Ignoring your neck pain now may cause these pain conditions, like a herniated disc or arthritis, to happen sooner. Additionally, when properly treated, you may prevent your mild on-and-off neck pain from turning into a chronic pain condition.

How to Prevent Neck Pain

There are plenty of options available to you when it comes to preventing neck pain. Making a few changes to your daily routine can stop the discomfort and potentially prevent future problems. Here are five tips for preventing neck pain.

Use Good Posture

How you hold your head can improve or worsen your neck pain. If you spend most of your day with your head bent forward over your shoulders—called forward head position—you’re placing a significant amount of strain on the muscles, ligaments, and bones that make up your neck.

Your spine has an ergonomic design and its natural curves evenly distribute the weight of your body so no one part is carrying more weight than it can handle. Proper posture places your head above your shoulders, not in front of it. You know you’re using good neck posture when your eyes are looking forward, not down.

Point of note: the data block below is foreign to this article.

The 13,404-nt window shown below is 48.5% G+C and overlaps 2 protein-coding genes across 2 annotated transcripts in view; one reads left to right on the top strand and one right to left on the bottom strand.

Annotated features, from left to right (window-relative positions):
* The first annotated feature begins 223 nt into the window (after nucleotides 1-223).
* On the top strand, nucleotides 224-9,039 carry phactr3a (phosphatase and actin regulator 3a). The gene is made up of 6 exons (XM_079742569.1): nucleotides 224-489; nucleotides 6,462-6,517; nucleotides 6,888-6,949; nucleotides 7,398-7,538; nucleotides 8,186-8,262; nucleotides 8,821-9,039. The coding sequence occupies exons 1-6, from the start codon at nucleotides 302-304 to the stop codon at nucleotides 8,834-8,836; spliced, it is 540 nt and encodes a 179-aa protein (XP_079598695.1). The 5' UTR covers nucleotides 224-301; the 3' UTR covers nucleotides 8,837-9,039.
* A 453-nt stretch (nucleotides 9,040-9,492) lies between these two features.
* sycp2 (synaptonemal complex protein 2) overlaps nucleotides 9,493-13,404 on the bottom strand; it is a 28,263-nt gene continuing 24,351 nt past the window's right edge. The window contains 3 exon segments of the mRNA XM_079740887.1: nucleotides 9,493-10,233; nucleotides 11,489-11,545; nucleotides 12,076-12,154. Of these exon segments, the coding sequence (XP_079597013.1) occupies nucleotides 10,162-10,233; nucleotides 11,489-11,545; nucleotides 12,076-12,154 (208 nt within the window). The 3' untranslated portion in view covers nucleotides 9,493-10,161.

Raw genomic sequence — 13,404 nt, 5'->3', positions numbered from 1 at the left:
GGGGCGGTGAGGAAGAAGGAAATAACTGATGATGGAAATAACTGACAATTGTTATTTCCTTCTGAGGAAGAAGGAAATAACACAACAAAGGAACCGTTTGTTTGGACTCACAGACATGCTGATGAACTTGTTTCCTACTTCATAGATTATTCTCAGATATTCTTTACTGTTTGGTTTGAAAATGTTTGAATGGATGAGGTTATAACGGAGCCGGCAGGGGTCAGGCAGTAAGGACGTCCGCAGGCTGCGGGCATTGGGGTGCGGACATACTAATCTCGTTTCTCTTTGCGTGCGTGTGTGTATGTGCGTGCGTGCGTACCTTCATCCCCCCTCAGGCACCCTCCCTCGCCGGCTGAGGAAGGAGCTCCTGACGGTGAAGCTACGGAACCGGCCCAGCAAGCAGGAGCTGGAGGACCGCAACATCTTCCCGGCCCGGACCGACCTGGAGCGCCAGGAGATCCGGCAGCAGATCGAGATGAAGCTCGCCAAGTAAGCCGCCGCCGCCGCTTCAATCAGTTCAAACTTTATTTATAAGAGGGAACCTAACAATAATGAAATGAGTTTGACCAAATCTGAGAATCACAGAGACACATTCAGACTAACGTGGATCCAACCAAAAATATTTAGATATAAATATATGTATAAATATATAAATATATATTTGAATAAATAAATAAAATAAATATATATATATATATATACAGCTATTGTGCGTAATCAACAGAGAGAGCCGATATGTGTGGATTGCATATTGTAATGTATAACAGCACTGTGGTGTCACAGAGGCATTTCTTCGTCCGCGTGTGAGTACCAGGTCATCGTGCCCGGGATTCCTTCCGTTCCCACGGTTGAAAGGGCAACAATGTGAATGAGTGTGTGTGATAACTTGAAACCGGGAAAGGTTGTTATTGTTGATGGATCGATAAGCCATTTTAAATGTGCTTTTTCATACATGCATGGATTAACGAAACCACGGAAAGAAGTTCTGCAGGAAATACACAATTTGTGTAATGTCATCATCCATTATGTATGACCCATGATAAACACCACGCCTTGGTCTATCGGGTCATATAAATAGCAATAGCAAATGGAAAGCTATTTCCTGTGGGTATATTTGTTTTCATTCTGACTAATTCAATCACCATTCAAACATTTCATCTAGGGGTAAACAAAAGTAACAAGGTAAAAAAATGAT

Take Frequent Breaks

Computers, tablets, and smartphones aren’t going away. It’s estimated that people spend more than 6 hours a day looking at their electronic devices, catching up on emails, scrolling through social media, and texting.

Taking breaks from your screen can ease your neck pain. Getting up and stretching every 15 to 30 minutes reduces the constant strain and may help prevent that neck ache you get at the end of the day. A quick 30-second break is all you need. 

Adjust Your Workstation

If you look down at your computer when you’re working, you need to adjust your workstation. For good posture, your eyes should look forward. Change the height of your chair or raise your computer screen so your head is in the proper position and use a chair with armrests to reduce stress on the shoulders and neck. 

This goes for both your home and work office. A 2020 study published in the International Journal of Environmental Research and Public Health found significant increase in neck pain in people working from home. Working from home has many benefits, but if the couch is your home office it’s time to make an upgrade.